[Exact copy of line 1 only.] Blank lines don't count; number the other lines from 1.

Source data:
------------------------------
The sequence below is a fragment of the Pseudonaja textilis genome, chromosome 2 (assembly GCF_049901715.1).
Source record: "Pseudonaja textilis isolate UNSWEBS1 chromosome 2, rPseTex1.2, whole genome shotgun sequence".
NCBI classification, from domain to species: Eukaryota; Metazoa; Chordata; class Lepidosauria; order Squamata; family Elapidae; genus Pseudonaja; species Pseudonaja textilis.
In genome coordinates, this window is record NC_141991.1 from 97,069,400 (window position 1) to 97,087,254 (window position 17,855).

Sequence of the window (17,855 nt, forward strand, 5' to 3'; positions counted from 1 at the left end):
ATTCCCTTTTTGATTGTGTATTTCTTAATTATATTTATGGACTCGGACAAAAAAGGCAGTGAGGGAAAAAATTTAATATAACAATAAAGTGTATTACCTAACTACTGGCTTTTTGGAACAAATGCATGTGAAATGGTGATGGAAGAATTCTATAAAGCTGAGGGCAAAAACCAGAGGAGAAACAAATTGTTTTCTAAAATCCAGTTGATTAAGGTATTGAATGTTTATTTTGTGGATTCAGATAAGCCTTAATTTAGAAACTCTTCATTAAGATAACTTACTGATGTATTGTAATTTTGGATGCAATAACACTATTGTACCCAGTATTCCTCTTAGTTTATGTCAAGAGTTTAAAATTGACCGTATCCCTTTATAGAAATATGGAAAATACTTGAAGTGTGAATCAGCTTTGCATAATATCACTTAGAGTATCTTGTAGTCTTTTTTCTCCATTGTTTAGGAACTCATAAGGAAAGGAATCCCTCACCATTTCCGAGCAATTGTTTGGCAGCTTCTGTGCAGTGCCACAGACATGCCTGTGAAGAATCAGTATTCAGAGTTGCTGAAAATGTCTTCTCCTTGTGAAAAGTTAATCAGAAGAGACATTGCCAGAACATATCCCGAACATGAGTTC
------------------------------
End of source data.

The sequence below is a fragment of the Pseudonaja textilis genome, chromosome 2 (assembly GCF_049901715.1).